Side note: You could argue that because of bot clicks, CTR also includes a margin of error. But this wasn’t a top-of-mind issue in 2000, when the open rate metric was introduced. And to date I’ve never heard of anyone lobbying to get rid of the click-through rate because it’s not 100% accurate.

Fast forward to last year.

MPP will definitely introduce more faux opens into the system, inflating the open rate metric. But if you think about it, all this means is that the margin of error in the open rate is larger than it was previously. If we continue to assume that the margin of error is roughly the same for a given list from send-to-send and between different segments of the same list, then we can still use the open rate as a relative or directional metric.

Reason #2: Email Marketers are Too Busy for DIY

I’ve seen articles detailing do-it-yourself (DIY) ways to parse your sends or opens so you can identify the MPP faux opens and remove them from your metrics.

That’s certainly an option, but email marketing teams are notoriously under-resourced. It’s a sad state of affairs for a channel that is usually number one in terms of return-on-investment (ROI), but that’s the way it is.

Most of the in-the-trenches email marketing professionals I work with are struggling to get everything they need and want to do done in a forty (or more) hour work week. In order for something to be added to their plate and prioritized so it gets done, there’s got to be a lot of benefit. I don’t see that level of benefit coming from adjusting the margin of error on open rates.

Add to that the fact that this parsing would need to be done for every send… I just don’t see it happening.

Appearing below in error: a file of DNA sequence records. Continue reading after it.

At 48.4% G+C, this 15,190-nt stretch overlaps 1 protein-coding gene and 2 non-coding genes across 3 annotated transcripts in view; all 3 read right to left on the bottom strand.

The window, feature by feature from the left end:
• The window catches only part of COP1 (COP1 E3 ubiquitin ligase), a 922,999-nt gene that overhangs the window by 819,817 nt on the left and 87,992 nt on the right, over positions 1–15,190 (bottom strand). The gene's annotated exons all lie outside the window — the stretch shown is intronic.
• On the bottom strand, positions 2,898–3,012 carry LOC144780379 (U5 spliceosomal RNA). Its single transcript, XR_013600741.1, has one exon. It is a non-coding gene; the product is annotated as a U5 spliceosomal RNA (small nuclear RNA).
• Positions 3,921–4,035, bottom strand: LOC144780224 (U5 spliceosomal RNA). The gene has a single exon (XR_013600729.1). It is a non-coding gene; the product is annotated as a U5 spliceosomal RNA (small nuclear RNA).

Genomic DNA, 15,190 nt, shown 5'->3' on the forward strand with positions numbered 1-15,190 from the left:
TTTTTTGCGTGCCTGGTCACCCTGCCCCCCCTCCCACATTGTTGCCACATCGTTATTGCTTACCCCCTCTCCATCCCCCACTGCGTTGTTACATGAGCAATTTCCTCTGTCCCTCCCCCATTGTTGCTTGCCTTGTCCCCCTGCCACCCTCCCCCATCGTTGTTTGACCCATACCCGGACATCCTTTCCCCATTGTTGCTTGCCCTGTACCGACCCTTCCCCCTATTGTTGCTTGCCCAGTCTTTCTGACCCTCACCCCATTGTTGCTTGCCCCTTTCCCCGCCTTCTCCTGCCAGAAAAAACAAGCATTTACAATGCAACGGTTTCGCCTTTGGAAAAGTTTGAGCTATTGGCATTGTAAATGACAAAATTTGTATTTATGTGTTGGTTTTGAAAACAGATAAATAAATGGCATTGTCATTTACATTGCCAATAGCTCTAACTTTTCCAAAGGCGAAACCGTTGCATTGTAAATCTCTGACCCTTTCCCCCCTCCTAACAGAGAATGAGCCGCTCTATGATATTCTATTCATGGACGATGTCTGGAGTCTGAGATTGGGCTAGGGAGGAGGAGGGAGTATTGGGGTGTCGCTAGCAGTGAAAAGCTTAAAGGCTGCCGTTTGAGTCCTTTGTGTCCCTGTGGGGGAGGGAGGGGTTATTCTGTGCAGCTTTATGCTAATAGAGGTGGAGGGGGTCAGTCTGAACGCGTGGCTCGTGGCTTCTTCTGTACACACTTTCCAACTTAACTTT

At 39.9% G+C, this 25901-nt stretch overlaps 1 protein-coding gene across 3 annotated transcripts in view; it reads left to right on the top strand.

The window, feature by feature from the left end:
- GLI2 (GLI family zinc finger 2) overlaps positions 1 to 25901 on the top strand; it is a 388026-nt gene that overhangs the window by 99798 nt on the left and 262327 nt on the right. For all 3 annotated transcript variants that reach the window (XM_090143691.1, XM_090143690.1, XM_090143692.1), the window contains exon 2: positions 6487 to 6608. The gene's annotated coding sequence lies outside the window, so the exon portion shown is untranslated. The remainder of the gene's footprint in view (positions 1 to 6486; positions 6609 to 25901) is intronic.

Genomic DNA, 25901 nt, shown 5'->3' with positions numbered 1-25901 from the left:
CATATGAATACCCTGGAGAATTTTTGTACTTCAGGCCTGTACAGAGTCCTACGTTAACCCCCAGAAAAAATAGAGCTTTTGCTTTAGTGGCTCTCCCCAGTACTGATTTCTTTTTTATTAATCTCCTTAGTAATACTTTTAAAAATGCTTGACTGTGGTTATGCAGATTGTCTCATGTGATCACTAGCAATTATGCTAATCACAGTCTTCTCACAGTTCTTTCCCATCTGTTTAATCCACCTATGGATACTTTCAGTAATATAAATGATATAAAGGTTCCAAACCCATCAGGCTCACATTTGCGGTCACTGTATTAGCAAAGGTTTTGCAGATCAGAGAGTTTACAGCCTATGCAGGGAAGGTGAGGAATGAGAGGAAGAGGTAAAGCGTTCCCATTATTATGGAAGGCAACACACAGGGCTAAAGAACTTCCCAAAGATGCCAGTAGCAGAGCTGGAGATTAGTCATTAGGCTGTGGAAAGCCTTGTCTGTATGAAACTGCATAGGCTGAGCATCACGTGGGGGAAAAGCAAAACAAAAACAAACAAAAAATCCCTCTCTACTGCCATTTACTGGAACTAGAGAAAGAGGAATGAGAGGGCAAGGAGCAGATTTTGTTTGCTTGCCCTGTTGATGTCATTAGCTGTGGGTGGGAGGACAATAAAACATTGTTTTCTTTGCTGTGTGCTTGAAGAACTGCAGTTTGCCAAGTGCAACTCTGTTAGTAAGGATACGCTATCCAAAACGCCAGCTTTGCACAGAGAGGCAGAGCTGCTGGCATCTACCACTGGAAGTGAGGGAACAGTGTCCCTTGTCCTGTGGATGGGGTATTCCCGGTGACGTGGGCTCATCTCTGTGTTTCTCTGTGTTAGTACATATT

Reason #3: Email Marketers Won’t Pay for Functionality

As I mentioned, right after the MPP announcement there were rumors about vendors building tools to differentiate between MPP faux opens and real opens to keep the margin of error in open rates the same as it always has been. But I’ve not heard of anyone actually launching such a tool.

I don’t think this is because developers aren’t able to make the distinction and narrow the margin of error for email marketers. I think that when vendors really thought it through, they realized that the cost to do this was more than zero, while what email marketers were willing to pay for the functionality was zero.

Most companies see email platforms as a commodity. This has driven the price of platforms down dramatically over the years, as buyers focus more on cost then on features. Combine this with the fact that most email marketing teams are using just a small percentage of the features already available in their platforms, and the bottom-line value of the upgrade, and there’s not a business case to pay for this.

I don’t even see a tool like this being a differentiator – I don’t see email marketers choosing one platform over another just because of this functionality.

Conclusion… and Hope

These three reasons are why, almost three months into the launch of iOS 15, I think most email marketers will continue to use the open rate metric just as they always had before MPP existed.

I do hope that one thing changes with MPP. I hope that more email marketers understand the margin of error in open rate and change the way they use it. For instance,

  • Open rate has rarely been a good key performance indicator, even when you’re testing subject lines
  • Open rate has never been a good indicator of how engaged your audience is
  • On an individual level, open rate does not mean an email was read or even looked at  

Stay safe, be well,

jj